R Colored Vowels

1.1.1        R-Colored Vowels




Overwhelm [oʊvɚˈwɛlm̩]

Stir [stɚ]



Early [ɝli]

Bird   [bɝd]

Worm [wɝm]



Art [ɑrt]

Start [stɑrt]

Star [stɑr]



Orb [ɔrb]

Morbid [mɔrbɪd]

Store [stɔr]



Air [ɛr]

Fairly [fɛrli]

Stair [stɛr]


In English, there is an ‘r’ consonant [ɹ] and then a number of places where an ‘r’ sound is added to a vowel.  It can be written different ways, but I am using the most common which is an upside down ‘r’ [ɹ]. The first two rows indicate the position of the vowel and the hook that is attached to it indicates that you simultaneously make an ‘r’ sound.  The two symbols [ɚ] and [ɝ] both indicate the same sound, but [ɚ] is used in unstressed syllables and [ɝ] is used in stressed ones just as [ə] is used in unstressed syllables and [ʌ] is used in stressed one.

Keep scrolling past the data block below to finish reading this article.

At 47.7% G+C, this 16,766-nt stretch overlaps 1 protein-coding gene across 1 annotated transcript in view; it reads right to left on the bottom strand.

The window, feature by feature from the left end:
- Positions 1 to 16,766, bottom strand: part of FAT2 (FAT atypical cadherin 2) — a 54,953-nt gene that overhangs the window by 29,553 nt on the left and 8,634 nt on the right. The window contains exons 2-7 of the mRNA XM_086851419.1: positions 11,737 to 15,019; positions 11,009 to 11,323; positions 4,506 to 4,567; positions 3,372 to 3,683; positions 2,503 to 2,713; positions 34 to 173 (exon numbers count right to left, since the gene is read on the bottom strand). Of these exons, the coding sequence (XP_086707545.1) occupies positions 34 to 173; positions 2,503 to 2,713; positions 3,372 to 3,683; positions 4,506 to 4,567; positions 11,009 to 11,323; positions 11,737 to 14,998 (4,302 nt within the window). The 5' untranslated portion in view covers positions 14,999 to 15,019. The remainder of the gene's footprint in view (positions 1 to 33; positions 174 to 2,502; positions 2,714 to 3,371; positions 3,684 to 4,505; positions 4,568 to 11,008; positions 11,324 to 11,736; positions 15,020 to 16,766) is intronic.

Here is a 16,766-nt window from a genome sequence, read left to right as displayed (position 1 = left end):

The last three rows add an ‘r’ symbol after the vowel to indicate that it is “r colored.”

The symbol [ɔ] stands for a rounded low back vowel that is close to [ɑ].  In some dialects of English the words “cot” and “caught” are pronounced differently, [kɑt] and [kɔt].  In California English, they are pronounced the same.

Though the IPA has the symbol, ‘r,’ it stands for the rolled (or trilled) ‘r’ that is found in Spanish, Finnish, and many Slavic languages and is not the common English ‘r’ consonant. To differentiate the English ‘r’ consonant is represented as an upside down ‘r’ [ɹ].